end or the other will run out of resources or descriptors under
    heavy load. Bad examples include a NIC that under load turns off
    transmit interrupts and then forgets to turn them back on when
    the load subsides. With TCP this can wedge a connection waiting
    for an ACK. UDP may be more forgiving as the upper level RPC
    just gives up quickly and resends, relieving the constipation.

    -David

  10. Re: NFS Reliability .. Work Arounds..

    In article <43ce2120$0$11064$e4fe514c@news.xs4all.nl>, Casper H.S. Dik writes:
    > nanook@eskimo.com (Nanook) writes:
    >
    > > With respect to the other replies saying, run Solaris on Sparc,
    > >while it's true that the Solaris implimentation of NFS seems to work,
    > >that is never have any problems if the SERVER is Solaris; hardly anything
    > >else does and it leaves one locked into a hardware platform which I do
    > >not want to be.

    >
    > Solaris does not leave you locked to a hardware platform.
    >
    > Solaris runs and is supported on SPARC and x86/amd64.
    > (And available for free download from www.sun.com)
    >
    > Casper


    I might want to go to a power PC platform; etc. I want the freedom to
    be able to do that if I wish.

    However, that said I ran Solaris on a server at one time and NFS was
    about the only thing it did reliably and it was slow and sluggish.

    But beyond that I really prefer to minimize the number of different OS's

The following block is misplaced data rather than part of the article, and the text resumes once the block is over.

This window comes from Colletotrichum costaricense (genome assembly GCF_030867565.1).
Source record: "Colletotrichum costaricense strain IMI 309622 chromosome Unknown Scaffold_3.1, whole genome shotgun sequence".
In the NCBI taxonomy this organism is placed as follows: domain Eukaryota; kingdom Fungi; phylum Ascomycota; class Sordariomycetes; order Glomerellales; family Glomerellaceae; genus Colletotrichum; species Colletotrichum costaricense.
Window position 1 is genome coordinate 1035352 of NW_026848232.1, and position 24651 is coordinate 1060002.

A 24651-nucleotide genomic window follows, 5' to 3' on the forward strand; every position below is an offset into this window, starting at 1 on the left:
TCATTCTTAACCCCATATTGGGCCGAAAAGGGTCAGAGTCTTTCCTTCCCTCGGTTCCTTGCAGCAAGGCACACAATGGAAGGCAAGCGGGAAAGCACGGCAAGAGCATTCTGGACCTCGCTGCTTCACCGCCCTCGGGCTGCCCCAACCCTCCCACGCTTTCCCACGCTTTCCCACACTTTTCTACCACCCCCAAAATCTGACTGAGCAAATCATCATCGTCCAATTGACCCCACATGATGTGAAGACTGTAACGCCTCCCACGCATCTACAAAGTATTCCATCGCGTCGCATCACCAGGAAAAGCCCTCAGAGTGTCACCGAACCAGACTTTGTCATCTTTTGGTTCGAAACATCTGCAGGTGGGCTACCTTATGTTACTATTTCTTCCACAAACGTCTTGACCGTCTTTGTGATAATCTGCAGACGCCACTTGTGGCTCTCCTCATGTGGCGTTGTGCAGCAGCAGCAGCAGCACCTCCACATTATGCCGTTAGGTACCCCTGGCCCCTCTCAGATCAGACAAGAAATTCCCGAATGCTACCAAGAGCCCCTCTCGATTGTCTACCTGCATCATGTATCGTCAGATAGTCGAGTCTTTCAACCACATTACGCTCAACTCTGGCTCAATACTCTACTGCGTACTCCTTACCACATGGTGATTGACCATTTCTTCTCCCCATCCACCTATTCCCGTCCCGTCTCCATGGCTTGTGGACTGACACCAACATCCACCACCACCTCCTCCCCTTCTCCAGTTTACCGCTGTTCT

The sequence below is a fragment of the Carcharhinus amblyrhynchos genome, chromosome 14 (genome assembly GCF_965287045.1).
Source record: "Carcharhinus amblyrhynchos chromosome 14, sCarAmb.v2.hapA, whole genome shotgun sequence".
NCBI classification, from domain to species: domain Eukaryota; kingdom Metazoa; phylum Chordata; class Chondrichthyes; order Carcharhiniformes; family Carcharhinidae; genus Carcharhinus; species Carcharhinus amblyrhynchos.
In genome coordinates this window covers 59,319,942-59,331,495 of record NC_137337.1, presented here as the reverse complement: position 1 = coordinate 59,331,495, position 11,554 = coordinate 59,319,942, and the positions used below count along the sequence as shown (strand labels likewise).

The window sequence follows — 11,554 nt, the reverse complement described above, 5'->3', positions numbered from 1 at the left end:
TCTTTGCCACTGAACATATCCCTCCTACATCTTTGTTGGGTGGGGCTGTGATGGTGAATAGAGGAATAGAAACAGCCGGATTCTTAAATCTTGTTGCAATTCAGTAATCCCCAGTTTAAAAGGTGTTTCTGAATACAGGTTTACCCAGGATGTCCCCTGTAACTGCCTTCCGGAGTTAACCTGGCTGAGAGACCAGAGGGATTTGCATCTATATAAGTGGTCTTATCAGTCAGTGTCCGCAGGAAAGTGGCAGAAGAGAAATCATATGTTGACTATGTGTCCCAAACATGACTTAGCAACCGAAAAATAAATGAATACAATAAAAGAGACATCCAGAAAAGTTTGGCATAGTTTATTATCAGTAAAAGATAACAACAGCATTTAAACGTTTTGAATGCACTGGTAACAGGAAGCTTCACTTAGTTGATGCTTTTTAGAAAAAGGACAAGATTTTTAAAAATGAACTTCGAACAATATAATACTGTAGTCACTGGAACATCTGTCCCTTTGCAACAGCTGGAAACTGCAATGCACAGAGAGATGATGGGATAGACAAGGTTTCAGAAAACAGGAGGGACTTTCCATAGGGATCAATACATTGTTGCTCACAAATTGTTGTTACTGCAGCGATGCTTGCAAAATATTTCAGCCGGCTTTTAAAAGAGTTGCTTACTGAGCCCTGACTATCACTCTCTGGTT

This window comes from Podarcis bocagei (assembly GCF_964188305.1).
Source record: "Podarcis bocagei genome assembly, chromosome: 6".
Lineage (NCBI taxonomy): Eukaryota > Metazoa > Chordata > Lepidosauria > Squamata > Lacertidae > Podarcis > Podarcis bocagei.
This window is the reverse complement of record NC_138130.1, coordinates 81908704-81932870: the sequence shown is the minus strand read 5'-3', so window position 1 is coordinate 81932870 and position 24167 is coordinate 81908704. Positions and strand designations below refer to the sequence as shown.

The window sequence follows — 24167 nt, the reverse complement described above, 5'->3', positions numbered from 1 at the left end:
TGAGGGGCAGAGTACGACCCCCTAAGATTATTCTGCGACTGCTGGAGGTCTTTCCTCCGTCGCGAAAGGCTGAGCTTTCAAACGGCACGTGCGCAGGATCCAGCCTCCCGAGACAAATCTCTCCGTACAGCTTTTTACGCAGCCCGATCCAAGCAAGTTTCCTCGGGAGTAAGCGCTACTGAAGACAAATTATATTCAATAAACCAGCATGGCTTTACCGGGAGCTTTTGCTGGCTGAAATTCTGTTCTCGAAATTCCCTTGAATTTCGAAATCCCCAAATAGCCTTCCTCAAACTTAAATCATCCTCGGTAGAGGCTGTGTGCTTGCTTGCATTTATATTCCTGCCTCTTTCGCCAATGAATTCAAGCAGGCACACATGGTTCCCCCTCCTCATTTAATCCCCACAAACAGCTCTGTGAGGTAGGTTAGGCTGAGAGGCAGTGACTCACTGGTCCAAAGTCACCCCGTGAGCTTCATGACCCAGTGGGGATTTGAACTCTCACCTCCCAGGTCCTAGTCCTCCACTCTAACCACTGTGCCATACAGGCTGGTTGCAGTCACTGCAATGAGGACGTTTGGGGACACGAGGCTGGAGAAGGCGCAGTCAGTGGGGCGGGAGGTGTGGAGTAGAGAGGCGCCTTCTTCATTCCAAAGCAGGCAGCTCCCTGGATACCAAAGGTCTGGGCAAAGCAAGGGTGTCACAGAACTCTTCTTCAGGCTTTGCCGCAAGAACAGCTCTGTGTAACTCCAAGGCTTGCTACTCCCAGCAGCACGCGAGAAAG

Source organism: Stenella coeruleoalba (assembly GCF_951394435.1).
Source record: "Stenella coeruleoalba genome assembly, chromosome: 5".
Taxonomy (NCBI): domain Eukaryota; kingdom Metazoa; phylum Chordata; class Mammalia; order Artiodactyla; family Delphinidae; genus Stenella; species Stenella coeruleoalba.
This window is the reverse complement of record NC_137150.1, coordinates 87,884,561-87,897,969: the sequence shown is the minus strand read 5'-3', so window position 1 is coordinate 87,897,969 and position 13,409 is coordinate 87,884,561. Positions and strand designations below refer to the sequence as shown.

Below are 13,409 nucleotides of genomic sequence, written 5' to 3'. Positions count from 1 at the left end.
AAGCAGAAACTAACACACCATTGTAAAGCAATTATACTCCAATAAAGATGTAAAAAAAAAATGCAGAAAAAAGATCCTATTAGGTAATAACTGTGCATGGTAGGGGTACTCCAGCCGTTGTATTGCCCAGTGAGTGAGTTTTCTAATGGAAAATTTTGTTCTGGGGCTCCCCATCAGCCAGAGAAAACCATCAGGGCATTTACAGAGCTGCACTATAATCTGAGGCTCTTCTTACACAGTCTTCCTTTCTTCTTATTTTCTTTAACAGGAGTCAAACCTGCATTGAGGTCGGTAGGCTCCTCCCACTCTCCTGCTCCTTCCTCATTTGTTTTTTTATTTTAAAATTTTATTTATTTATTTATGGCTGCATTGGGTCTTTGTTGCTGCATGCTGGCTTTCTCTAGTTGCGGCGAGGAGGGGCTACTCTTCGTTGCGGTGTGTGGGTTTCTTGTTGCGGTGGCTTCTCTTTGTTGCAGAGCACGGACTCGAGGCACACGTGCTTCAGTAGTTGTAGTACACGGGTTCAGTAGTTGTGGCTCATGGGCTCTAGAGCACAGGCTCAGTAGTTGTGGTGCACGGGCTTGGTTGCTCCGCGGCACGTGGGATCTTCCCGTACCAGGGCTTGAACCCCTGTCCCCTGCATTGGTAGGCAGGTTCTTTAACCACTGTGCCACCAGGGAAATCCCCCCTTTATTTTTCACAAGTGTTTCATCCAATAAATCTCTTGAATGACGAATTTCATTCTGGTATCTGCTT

in use to make administration easier.

    I was kind of hoping 'linux.help' might be that not 'solaris.advertising'.

    As widespread as Linux is there has to be someone who's dug into this
    issue somewhere.

    --
    -_-_-_-_-_-_-_-_-_-_-_-_-_-_-_-_-_-_-_-_-_-_-_-_-_-_-_-_-_-_-_-_-_-_-_-_-_-_-_-
    Eskimo North Linux Friendly Internet Access, Shell Accounts, and Hosting.
    Knowledgable human assistance, not telephone trees or script readers.
    See our web site: http://www.eskimo.com/ (206) 812-0051 or (800) 246-6874.

  11. Re: NFS Reliability .. Work Arounds..

    On 19 Jan 2006 02:06:20 GMT, nanook@eskimo.com (Nanook) wrote:

    >In article <43ce2120$0$11064$e4fe514c@news.xs4all.nl>, Casper H.S. Dik writes:
    >> nanook@eskimo.com (Nanook) writes:
    >>
    >> > With respect to the other replies saying, run Solaris on Sparc,
    >> >while it's true that the Solaris implimentation of NFS seems to work,
    >> >that is never have any problems if the SERVER is Solaris; hardly anything
    >> >else does and it leaves one locked into a hardware platform which I do
    >> >not want to be.

    >>
    >> Solaris does not leave you locked to a hardware platform.
    >>
    >> Solaris runs and is supported on SPARC and x86/amd64.